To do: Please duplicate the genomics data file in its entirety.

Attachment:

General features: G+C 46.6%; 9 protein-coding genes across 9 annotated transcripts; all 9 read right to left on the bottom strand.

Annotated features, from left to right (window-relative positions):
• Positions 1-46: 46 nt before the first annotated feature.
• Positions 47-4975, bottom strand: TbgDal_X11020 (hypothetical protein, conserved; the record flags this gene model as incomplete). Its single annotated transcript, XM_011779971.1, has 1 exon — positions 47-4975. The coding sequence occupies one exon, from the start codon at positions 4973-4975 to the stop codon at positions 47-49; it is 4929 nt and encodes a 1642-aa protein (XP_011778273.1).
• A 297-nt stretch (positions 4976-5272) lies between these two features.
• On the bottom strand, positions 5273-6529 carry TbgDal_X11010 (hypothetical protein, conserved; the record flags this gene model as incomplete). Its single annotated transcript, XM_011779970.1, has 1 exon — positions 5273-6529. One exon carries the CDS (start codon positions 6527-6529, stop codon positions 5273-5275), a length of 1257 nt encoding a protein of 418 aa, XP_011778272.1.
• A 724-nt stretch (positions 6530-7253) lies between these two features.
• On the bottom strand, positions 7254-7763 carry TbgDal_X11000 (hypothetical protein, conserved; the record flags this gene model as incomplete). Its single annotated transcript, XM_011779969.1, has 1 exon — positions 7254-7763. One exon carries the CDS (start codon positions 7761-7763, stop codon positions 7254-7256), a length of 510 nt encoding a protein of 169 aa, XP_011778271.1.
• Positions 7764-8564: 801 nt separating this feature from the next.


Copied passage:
General features: G+C 46.6%; 9 protein-coding genes across 9 annotated transcripts; all 9 read right to left on the bottom strand.

Annotated features, from left to right (window-relative positions):
• Positions 1-46: 46 nt before the first annotated feature.
• Positions 47-4975, bottom strand: TbgDal_X11020 (hypothetical protein, conserved; the record flags this gene model as incomplete). Its single annotated transcript, XM_011779971.1, has 1 exon — positions 47-4975. The coding sequence occupies one exon, from the start codon at positions 4973-4975 to the stop codon at positions 47-49; it is 4929 nt and encodes a 1642-aa protein (XP_011778273.1).
• A 297-nt stretch (positions 4976-5272) lies between these two features.
• On the bottom strand, positions 5273-6529 carry TbgDal_X11010 (hypothetical protein, conserved; the record flags this gene model as incomplete). Its single annotated transcript, XM_011779970.1, has 1 exon — positions 5273-6529. One exon carries the CDS (start codon positions 6527-6529, stop codon positions 5273-5275), a length of 1257 nt encoding a protein of 418 aa, XP_011778272.1.
• A 724-nt stretch (positions 6530-7253) lies between these two features.
• On the bottom strand, positions 7254-7763 carry TbgDal_X11000 (hypothetical protein, conserved; the record flags this gene model as incomplete). Its single annotated transcript, XM_011779969.1, has 1 exon — positions 7254-7763. One exon carries the CDS (start codon positions 7761-7763, stop codon positions 7254-7256), a length of 510 nt encoding a protein of 169 aa, XP_011778271.1.
• Positions 7764-8564: 801 nt separating this feature from the next.